Warning – Reading This Will Make You Hungry


Did you know that salsa first originated with the Inca people in the early 16th century? Salsa is the Spanish word for sauce, and it was given its name in 1571. But what is salsa? Most types of salsa are commonly used in Mexican cuisine, and they are tomato-based recipes. There are several kinds of salsa available, and each one is flavorful in its own way.

1. Classic mild salsa dips. Classic salsa dips typically contain only the base ingredients. Tomatoes, onions, and peppers, for example, are commonly found in nearly all classic mild salsa dips. Although adding additional ingredients will change the recipe, classic salsa closely follows the original salsa recipe that was created in the 16th century.

2. Southwestern salsa dips. Southwestern salsa recipes add a unique twist to classic salsa. In addition to the base ingredients, many southwestern salsa recipes add corn and black beans to the salsa. This gives the salsa a distinct flavor that is designed to resemble cuisine that is offered in the Southwestern United States.

3. Pico de gallo salsa dips. Pico de gallo also takes classic salsa and customizes it. Pico de gallo adds ingredients such as lime juice and cilantro to classic salsa in order to make it more unique. Pico de gallo tends to contain less liquid than classic salsa, though, so it is often used as a main ingredient in recipes using salsa, such as fajitas and tacos.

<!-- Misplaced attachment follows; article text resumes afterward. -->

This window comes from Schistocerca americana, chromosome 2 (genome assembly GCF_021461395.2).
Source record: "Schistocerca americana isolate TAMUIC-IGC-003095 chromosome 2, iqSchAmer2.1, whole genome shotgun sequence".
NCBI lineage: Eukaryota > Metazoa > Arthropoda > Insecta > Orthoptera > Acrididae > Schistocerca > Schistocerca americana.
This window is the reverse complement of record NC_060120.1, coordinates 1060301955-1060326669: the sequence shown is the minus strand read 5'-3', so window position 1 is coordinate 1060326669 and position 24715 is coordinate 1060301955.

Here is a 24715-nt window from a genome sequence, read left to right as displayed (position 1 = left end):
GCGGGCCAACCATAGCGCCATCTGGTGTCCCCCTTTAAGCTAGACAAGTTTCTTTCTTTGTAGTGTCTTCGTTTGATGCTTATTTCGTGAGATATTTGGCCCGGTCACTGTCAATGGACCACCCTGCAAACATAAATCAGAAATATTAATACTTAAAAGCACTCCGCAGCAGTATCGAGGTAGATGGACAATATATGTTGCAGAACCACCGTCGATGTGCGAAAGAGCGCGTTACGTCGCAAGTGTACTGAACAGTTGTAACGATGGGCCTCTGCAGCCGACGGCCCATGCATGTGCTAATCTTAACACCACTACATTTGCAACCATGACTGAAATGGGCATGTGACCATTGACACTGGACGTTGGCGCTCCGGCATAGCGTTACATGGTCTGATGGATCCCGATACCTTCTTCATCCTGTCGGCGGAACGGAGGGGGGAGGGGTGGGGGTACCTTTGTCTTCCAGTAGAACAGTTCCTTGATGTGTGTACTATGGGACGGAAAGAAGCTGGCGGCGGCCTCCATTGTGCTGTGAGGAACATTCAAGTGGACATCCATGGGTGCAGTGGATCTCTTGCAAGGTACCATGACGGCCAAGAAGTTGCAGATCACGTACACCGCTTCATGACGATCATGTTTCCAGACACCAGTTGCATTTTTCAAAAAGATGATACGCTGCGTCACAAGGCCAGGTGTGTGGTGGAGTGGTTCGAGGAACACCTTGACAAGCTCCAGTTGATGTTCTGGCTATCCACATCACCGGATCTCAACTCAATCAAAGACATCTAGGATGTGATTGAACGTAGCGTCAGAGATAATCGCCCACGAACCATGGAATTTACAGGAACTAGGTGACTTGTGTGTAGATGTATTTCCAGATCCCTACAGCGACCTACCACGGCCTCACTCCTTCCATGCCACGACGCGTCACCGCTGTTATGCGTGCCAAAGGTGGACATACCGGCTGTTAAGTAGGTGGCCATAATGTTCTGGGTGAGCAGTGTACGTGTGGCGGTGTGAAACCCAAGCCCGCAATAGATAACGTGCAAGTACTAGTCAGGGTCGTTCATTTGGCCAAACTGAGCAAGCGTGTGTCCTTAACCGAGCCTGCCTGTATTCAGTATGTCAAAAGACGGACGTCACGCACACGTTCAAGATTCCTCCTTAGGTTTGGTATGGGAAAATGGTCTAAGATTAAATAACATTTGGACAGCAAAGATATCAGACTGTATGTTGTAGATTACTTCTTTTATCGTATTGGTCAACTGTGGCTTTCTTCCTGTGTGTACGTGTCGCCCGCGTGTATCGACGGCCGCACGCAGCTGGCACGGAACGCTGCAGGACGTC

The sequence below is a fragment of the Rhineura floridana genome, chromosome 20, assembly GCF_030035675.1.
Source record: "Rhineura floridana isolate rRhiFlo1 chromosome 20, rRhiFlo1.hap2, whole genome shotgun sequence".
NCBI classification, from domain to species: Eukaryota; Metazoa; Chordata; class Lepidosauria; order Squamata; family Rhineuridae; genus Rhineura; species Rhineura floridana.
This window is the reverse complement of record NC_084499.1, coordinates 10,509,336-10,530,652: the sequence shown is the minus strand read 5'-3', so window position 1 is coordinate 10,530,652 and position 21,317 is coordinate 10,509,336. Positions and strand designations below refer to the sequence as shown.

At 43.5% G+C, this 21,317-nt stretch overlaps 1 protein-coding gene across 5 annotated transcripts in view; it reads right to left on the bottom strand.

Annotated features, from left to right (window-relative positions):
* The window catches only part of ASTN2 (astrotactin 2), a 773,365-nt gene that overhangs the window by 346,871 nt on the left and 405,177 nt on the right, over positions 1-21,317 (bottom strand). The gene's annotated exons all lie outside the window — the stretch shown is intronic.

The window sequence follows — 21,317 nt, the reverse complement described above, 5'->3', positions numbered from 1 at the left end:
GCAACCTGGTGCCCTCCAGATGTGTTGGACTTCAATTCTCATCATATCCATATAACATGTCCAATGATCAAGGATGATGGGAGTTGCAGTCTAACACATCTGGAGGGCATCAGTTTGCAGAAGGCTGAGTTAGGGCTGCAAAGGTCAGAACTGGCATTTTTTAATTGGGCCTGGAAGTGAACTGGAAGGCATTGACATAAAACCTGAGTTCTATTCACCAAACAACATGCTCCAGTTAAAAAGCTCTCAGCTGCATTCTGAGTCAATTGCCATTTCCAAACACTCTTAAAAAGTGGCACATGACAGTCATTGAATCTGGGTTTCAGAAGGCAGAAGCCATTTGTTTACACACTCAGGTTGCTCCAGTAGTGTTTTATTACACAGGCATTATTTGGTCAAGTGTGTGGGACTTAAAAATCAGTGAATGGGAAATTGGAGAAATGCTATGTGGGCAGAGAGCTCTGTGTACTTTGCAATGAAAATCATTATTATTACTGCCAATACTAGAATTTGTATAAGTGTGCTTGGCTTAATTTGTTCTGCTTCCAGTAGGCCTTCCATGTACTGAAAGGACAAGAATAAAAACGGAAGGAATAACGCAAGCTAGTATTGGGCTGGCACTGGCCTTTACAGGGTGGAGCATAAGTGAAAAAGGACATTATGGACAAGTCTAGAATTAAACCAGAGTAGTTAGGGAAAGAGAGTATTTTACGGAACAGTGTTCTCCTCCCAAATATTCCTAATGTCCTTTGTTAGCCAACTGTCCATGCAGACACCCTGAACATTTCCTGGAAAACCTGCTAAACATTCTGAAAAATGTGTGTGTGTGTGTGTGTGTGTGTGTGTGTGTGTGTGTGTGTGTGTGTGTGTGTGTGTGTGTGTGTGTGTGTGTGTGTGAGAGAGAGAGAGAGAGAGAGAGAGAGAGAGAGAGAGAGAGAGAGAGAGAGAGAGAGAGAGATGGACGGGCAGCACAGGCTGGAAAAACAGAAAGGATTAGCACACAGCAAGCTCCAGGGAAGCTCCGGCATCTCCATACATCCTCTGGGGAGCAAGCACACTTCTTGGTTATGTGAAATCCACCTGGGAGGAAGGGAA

Since its creation in the 16th century, salsa has become a common food to consume. There are many types of salsa available, such as classic mild, southwestern, and pico de gallo. Although each type of salsa has its own unique characteristics, they are all flavorful in their own ways.

The following two tabs change content below.

Francis Pitt

Francis Pitt has made a name for himself in farm-to-table organics, working at restaurants in Portland, Seattle and Burlington, Vermont. While he has a taste for the extreme, most of his restaurant’s top sellers are much more down-to-earth, regularly featuring mushrooms gathered from the slopes of the Cascades, and fresh wild-caught seafood from the Oregon coast. Inspired by trends in Portland, his latest restaurant offers the ultimate chef’s table: dinner begins in the morning at his island collective farm, and 4 lucky guests every week get to follow the food, literally, from the field to the plate! Francis is a firm believer that you are what you eat — do you really want to be a chemistry set?